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First drive: Mercedes-Benz G 63 AMG. Image by Mercedes-Benz.

First drive: Mercedes-Benz G 63 AMG
Mercedes drops its new Bi-turbo V8 engine into the G 63 AMG model and creates the craziest 'off-roader' we've driven.

 



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| First Drive | Stuttgart, Germany | Mercedes-Benz G 63 AMG |

Overall rating: 4 4 4 4 4

Faster, more efficient, better looking and more comfortable than before, there is no doubt this is the best Mercedes-Benz G-Class (AMG or not) yet. However, everything is relative, and the G 63 AMG is expensive to buy and run, old-fashioned both inside and out and incredibly frustrating to drive. We can only applaud Mercedes for making it though, as its existence makes the world a more interesting place. And - along with its bravado, infectious personality and uncanny ability to bring out your inner child - it's for this reason that it doesn't have to settle for only three stars.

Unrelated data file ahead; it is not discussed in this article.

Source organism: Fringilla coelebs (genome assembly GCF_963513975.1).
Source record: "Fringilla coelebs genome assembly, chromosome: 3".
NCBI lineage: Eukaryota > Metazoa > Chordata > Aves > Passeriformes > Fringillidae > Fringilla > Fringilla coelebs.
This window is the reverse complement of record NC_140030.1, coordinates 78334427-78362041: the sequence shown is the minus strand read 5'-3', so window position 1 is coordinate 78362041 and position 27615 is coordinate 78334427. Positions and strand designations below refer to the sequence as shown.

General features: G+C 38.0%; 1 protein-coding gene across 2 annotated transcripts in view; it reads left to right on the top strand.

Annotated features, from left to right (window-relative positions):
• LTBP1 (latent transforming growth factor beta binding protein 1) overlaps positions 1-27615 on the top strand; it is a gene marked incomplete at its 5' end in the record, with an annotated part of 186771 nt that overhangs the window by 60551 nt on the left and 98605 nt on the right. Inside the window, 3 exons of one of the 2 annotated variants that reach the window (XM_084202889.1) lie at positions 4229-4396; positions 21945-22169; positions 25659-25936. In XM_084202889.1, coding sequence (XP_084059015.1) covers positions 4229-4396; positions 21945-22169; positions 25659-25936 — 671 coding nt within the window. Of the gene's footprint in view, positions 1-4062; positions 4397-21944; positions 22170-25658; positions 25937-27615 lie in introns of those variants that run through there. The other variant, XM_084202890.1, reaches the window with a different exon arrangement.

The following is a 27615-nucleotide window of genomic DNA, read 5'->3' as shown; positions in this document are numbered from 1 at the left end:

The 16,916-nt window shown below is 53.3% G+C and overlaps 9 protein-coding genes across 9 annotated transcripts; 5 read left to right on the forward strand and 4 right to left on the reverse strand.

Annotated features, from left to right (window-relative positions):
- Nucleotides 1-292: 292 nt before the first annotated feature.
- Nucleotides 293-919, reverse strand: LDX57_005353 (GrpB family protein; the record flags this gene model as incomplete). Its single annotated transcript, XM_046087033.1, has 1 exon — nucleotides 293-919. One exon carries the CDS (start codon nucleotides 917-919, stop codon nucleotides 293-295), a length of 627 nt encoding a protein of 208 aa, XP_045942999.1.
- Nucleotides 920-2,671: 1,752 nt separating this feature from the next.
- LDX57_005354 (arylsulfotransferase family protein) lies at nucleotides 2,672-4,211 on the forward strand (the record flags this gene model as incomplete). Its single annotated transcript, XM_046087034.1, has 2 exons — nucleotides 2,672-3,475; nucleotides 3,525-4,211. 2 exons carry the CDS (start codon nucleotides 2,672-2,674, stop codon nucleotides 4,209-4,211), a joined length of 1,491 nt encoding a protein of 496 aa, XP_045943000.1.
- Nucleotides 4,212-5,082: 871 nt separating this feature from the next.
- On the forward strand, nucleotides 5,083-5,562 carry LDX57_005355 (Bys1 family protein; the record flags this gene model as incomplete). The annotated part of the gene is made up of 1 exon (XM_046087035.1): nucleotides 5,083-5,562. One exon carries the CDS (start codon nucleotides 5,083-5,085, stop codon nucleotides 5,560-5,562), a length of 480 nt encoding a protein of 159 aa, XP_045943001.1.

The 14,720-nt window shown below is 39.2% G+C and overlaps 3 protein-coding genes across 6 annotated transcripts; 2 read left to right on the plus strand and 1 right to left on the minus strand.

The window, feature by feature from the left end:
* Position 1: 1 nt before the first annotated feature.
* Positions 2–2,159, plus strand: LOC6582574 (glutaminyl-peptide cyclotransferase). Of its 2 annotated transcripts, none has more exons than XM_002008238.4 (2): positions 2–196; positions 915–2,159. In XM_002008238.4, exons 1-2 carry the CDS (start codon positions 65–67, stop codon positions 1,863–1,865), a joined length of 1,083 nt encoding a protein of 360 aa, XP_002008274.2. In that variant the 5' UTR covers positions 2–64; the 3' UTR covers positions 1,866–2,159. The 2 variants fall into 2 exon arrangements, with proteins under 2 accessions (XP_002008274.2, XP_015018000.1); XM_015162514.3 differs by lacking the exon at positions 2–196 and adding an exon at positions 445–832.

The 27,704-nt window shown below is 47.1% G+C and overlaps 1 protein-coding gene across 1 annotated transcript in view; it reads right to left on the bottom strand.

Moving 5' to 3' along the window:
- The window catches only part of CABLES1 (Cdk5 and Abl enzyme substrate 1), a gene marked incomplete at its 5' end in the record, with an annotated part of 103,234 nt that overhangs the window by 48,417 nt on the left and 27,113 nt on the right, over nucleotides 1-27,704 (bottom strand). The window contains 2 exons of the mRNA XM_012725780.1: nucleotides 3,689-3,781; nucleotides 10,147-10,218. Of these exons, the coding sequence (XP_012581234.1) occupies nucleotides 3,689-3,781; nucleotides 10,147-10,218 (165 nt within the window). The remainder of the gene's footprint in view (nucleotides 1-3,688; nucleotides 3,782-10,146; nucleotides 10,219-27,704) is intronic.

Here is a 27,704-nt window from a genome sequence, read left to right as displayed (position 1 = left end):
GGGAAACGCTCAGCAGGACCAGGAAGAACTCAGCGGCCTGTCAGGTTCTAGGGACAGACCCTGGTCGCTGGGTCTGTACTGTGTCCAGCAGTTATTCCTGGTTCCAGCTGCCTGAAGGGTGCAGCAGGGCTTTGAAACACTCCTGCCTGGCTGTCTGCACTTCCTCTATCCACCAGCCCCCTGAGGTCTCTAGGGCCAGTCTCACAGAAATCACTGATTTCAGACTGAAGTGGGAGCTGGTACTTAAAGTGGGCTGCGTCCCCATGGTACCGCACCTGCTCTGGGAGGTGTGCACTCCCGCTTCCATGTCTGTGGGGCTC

Key Facts

Model tested: Mercedes-Benz G 63 AMG
Pricing: 110,000 (estimated)
Engine: 5.5-litre twin-turbo V8 petrol
Transmission: seven-speed automatic, four-wheel drive
Body style: five-door SUV
Rivals: BMW X5, Land Rover Defender, Porsche Cayenne
CO2 emissions: 322g/km
Combined economy: 20.5mpg
Top speed: 130mph (limited)
0-62mph: 5.4 seconds
Power: 544hp at 5,500rpm
Torque: 760Nm at 2,000rpm

In the Metal: 4 4 4 4 4

The original G-Class (or G-Wagen) was unveiled in 1979 (and first designed back in 1972), and despite the advancement of 33 years it is something that clearly shows. Its basic shape remains, so in a world of ever more dramatic SUVs, this G 63 AMG's boxy and simple silhouette rather stands out. It's certainly not without presence, despite its relatively narrow body, but it could be from any one of the last three decades.

Thankfully the interior has come in for rather more extensive updates, including a centre console that is clearly recognisable from other models, and as result is much more user friendly than before. The upright driving position remains though, as does the flat windscreen and helpfully narrow A-pillars, that along with the rest of this car's expanse of glass, affords the driver with a great view out.

Driving it: 3 3 3 3 3

This is a car that was designed to perform off-road; it still features a wading depth of around 600mm and three locking differentials, as well as both high and low range gearing. So it should come as no surprise that on the blacktop it feels rather like a fish out of water.